• If the bandwidth between machines in a data center is not a constant, Servers close to each other, e.g. in the same rack, should prefer communicating with each other.)

  • Finally, please note there are open source solutions to this problem, such as Unison and BitTorrent.

Encode and Decode TinyURL

TinyURL is a URL shortening service where you enter a URL such as https://leetcode.com/problems/design-tinyurl and it returns a short URL such as http://tinyurl.com/4e9iAk.

Solution:

  1. Random fixed-length encoding, can be encoded up to 62^6! And also can increase the number of encodings possible as well by increasing the length. It’s hard to predict since the random numbers are used.

  2. To build the index, instead of using Map, we could build index with a 64-way B-tree or Trie-tree, and each leave has the address pointer which points to the long url in disk. So we can handle large volume of long urls and distribute to different partitions or nodes.

  3. We can even build a LFU (Least Frequently Used Cache) to cache with popular urls and also periodically clean up the legacy URLs.

public class TinyUrl { String alphabet = “0123456789abcdefghijklmnopqrstuvwxyzABCDEFGHIJKLMNOPQRSTUVWXYZ”; Map<String, String> map = new HashMap<>(); Random rand = new SecureRandom(); String key = getRand();

public String getRand() {
	StringBuilder sb = new StringBuilder();
	for (int i = 0; i < 6; i++) {
		sb.append(alphabet.charAt(rand.nextInt(62)));
	}
	return sb.toString();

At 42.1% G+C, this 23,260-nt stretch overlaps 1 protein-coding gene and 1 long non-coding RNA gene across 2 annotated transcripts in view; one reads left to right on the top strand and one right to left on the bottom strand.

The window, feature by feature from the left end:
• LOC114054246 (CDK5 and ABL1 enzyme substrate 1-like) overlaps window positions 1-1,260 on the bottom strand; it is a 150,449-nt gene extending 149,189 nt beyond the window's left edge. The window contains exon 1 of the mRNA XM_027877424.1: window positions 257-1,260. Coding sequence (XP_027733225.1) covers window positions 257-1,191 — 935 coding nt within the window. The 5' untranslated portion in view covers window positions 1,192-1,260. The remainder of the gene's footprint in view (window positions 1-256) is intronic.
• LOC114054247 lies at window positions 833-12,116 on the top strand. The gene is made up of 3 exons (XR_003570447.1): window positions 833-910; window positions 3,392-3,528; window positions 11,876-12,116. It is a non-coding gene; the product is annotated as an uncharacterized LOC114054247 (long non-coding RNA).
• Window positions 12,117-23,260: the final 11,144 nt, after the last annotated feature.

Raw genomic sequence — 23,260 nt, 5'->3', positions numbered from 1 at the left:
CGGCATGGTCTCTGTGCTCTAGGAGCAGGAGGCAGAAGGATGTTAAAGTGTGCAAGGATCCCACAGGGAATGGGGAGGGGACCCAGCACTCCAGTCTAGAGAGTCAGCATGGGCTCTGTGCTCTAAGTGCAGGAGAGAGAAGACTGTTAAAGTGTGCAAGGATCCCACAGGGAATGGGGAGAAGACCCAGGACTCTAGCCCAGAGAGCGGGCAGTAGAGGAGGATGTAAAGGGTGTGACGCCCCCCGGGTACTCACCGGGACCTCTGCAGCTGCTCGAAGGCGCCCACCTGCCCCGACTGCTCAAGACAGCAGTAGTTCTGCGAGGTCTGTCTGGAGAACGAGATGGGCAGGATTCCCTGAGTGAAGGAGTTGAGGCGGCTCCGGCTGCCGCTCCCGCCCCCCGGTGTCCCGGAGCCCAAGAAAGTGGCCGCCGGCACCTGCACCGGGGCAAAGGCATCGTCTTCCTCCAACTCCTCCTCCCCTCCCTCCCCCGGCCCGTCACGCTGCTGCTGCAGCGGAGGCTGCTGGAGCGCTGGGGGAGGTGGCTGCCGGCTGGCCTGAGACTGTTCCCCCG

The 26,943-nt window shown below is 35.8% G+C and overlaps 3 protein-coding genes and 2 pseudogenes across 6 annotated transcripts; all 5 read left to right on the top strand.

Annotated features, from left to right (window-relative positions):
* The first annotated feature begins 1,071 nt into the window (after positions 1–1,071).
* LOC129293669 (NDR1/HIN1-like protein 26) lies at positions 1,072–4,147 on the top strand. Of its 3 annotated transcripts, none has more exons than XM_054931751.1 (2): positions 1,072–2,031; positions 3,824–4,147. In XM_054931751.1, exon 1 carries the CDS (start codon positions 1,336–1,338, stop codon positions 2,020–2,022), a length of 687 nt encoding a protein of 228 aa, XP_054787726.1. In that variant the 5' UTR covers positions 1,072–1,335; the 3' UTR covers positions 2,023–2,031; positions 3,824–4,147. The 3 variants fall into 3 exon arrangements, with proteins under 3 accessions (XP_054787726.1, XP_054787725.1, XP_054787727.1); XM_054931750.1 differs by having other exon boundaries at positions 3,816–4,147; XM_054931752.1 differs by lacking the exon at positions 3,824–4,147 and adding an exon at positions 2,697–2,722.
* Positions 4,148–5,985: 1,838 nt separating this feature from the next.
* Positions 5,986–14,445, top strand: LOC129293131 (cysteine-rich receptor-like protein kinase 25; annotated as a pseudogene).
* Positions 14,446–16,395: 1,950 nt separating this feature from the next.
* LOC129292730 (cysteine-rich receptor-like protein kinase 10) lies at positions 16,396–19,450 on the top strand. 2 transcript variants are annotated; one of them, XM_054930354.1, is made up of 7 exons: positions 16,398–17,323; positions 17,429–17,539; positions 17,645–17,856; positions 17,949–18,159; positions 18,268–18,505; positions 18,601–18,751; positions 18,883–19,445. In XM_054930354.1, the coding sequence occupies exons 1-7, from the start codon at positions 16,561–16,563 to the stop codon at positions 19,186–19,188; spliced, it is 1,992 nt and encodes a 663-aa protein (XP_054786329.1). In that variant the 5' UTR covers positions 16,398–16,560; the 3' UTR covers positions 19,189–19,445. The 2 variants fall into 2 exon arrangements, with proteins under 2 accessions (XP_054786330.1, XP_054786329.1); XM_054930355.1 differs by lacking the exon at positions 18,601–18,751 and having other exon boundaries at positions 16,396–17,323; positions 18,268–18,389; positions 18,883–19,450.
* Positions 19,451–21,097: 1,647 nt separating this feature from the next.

}

public String encode(String longUrl) {
	while (map.containsKey(key)) {
		key = getRand();
	}
	map.put(key, longUrl);
	return "http://tinyurl.com/" + key;
}

public String decode(String shortUrl) {
	return map.get(shortUrl.replace("http://tinyurl.com/", ""));
} }

MapReduce Design Pattern

MapReduce is a computing paradigm for processing data that resides on hundreds of computers, which has been popularized recently by Google, Hadoop, and many others. MapReduce is more of a framework than a tool. You have to design and fit your solution into the framework of map and reduce. Several other open source projects have been built with Hadoop at their core, like Pig, Hive, HBase, Mahout, and ZooKeeper.

Hadoop MapReduce jobs are divided into a set of map tasks and reduce tasks that run in a distributed fashion on a cluster of computers. Each task works on the small subset of the data it has been assigned so that the load is spread across the cluster. The map tasks generally load, parse, transform, and filter data. Each reduce task is responsible for handling a subset of the map task output. Intermediate data is then copied from mapper tasks by the reducer tasks in order to group and aggregate the data.

The input to a MapReduce job is a set of files in the data store that are spread out over the Hadoop Distributed File System (HDFS). In Hadoop, these files are split with an input format, which defines how to separate a file into input splits. An input split is a byte-oriented view of a chunk of the file to be loaded by a map task.

Each map task in Hadoop is broken into the following phases: record reader, mapper, combiner, and partitioner. The output of the map tasks, called the intermediate keys and values, are sent to the reducers. The reduce tasks are broken into the following phases: shuffle, sort, reducer, and output format. The nodes in which the map tasks run are optimally on the nodes in which the data rests. This way, the data typically does not have to move over the network and can be computed on the local machine.

Pig and Hive are higher-level abstractions of MapReduce. They provide an interface that has nothing to do with “map” or “reduce,” but the systems interpret the higher-level language into a series of MapReduce jobs. Much like how a query planner in an RDBMS translates SQL into actual operations on data, Hive and Pig translate their respective languages into MapReduce operations.

public class CommentWordCount {
	public static class WordCountMapper extends Mapper<Object, Text, Text, IntWritable> {
		private final static IntWritable one = new IntWritable(1);